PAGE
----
POSTERS titled "Use Your Brains, Not Your Fists" may soon become a common sight in pubs and clubs across Ireland thanks to a new Garda initiative.
The public awareness campaign, which is targetted at young Irish males, comes after a surge in assault cases last year.
Figures for this year so far are similar to those in 2017 and the trend is thought to be linked to the resurgence of Ireland's nightlife economy following the recession.
Previously launched last year, the campaign will be relaunched and promoted from Thursday, July 19, and will be aimed particularly at men aged between 16 and 35.
According to official Garda statistics, 87% of offenders in cases of assault causing bodily harm in Ireland are male and 53% of offenders are males aged between 18 and 34.
Posters listing the consequences of an assault conviction - such as losing a job, the ability to travel, or even being jailed - will run across social media as well as in bars, sports clubs and youth clubs.
The campaign will also emphasise the devastating physical and mental impact of attacks on assault victims.
Gardaí have identified a number of assault hotspots and from early summer there has been a high visibility policing presence in such areas at key times.
An Garda Síochána will work with local businesses, licensed premises and councils as part of the multi-strand anti-crime strategy.
Sergeant Graham Kavanagh from the National Crime Prevention Unit (NCPU), said: "The vast majority of assaults that occur are needless and avoidable.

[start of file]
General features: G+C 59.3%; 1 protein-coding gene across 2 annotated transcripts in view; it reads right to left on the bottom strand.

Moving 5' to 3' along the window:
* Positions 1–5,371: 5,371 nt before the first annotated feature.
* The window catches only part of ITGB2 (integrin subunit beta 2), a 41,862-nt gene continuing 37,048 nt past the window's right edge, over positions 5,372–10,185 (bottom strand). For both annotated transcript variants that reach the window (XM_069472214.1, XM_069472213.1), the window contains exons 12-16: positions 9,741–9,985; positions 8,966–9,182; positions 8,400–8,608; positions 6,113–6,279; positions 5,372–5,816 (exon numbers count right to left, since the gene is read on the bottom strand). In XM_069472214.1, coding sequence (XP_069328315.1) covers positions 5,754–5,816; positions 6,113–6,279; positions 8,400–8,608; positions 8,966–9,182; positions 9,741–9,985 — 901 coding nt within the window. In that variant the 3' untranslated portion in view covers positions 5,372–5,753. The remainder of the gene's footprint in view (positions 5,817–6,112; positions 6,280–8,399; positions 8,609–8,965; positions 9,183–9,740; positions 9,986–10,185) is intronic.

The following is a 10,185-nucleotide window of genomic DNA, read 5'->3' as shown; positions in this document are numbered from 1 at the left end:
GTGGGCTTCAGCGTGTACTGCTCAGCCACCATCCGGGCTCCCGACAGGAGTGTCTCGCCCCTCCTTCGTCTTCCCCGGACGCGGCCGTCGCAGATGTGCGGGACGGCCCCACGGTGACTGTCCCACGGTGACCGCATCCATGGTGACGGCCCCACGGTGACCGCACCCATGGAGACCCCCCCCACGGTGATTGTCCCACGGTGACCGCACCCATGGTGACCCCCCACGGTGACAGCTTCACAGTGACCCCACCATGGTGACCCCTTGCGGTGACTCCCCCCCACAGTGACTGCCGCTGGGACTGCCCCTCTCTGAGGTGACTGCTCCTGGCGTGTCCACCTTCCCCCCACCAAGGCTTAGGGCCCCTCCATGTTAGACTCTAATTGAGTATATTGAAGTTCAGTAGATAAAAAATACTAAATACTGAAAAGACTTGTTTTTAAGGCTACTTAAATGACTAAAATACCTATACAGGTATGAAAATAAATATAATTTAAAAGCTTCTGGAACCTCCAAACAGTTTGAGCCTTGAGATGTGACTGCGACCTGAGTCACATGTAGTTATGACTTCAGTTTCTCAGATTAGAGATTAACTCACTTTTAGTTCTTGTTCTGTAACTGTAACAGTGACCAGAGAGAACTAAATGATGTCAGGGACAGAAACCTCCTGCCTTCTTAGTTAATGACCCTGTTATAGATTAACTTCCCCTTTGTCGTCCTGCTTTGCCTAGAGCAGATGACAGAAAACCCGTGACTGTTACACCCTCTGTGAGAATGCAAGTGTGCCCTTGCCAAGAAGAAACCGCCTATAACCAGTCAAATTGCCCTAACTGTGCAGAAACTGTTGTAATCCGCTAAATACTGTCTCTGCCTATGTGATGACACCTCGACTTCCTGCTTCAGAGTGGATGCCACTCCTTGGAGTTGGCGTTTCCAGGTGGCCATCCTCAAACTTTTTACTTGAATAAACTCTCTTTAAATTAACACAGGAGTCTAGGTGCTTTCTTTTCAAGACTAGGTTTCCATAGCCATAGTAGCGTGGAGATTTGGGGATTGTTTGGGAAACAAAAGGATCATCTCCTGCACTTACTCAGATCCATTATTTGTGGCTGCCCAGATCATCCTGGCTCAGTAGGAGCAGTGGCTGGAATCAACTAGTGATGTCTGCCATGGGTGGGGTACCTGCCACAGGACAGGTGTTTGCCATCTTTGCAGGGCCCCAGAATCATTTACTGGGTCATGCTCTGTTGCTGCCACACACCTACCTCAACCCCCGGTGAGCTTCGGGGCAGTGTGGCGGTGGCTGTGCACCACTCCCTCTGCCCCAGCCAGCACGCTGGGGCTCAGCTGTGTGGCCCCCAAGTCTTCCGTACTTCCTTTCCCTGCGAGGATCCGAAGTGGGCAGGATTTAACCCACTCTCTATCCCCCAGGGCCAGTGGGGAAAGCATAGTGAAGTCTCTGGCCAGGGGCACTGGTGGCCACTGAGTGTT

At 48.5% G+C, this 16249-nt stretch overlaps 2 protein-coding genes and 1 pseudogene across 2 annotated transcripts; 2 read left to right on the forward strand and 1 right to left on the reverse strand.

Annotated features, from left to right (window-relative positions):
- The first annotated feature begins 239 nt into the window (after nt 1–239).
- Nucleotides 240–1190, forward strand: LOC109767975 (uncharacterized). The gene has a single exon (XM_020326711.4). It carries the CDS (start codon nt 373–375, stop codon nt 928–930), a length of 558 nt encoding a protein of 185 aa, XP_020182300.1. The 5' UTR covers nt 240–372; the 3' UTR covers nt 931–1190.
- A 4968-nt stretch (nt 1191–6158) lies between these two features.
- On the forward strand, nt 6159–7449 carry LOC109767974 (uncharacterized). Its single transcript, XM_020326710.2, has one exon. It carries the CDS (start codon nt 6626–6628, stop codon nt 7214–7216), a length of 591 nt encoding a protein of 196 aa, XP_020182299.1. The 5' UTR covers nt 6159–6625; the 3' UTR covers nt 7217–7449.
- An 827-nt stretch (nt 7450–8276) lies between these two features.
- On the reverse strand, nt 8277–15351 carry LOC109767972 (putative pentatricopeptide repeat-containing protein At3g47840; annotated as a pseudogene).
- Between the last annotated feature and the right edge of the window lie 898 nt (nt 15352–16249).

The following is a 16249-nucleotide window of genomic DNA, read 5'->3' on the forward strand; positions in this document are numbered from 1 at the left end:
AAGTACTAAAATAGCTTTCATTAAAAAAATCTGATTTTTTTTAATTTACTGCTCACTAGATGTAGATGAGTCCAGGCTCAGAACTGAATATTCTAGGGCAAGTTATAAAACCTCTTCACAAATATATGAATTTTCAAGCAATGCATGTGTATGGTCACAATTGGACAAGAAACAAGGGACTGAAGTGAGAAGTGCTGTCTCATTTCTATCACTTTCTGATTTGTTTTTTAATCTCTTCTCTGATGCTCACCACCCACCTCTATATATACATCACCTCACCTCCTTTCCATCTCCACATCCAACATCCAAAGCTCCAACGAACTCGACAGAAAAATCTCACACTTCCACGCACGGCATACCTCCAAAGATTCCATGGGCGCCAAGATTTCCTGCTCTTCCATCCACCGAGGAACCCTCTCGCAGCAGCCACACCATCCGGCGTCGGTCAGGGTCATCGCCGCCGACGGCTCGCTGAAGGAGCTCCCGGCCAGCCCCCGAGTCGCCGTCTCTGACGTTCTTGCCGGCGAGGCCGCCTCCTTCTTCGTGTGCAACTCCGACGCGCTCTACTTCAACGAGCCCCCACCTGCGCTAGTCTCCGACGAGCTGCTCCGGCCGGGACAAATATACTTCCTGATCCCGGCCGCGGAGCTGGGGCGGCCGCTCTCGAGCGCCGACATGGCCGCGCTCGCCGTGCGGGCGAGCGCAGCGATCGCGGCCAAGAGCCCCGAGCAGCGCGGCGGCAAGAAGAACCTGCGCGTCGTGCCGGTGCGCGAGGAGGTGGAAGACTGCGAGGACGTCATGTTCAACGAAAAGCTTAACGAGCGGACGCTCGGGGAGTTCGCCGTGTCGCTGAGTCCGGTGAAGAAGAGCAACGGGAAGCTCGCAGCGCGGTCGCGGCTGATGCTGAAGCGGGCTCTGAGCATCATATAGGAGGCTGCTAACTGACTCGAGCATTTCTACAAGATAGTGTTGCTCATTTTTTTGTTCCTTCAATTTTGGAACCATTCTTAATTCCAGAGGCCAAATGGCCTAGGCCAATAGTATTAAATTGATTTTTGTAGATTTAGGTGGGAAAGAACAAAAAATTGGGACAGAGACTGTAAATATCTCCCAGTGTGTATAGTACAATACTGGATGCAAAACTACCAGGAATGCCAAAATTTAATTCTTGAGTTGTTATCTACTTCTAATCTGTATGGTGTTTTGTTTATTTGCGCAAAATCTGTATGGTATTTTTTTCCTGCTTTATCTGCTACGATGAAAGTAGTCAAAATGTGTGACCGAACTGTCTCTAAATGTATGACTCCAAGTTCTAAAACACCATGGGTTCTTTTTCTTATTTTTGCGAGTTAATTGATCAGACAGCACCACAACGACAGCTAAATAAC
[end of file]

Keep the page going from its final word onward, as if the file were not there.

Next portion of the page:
“They are usually carried out by males against males aged between 18 and 35. The peak time for these assaults is early Sunday morning.
"Don’t be that guy; use your brain not your fists. Be streetwise when you’re out and about. Never attempt to reason with drunk or aggressive people; walk away and look for help.
"Planning is key to having a good night out. Arrange transport to and from events in advance. Let someone know where you are going and when you’ll be back.
"Avoid walking alone and in dark places. Be wary of your surroundings and mind your property.”
According to the Central Statistics Office (CSO), as many as 40% of assaults may go unreported by victims of violent crime each year.
Sergeant Kavanagh urged anyone who has been assaulted to report the crime and trust in the ability of Gardaí to investigate.
He added: "Some victims of assaults, particularly men, are embarrassed to say they have been assaulted. I would encourage anybody, and in particular younger men, to report all assaults to An Garda Síochána.
"Anyone who has been assaulted will be treated with sensitivity by An Garda Síochána and it will be fully investigated."
Gardaí appeal to young males to #UseYourBrainNotYourFists to reduce assaults through targeted action. 2017 has seen the highest number of assaults since 2008. For more info visit https://t.co/9cyzb0ZORO pic.twitter.com/OJ2JH2jswJ
— Garda Info (@gardainfo) July 19, 2018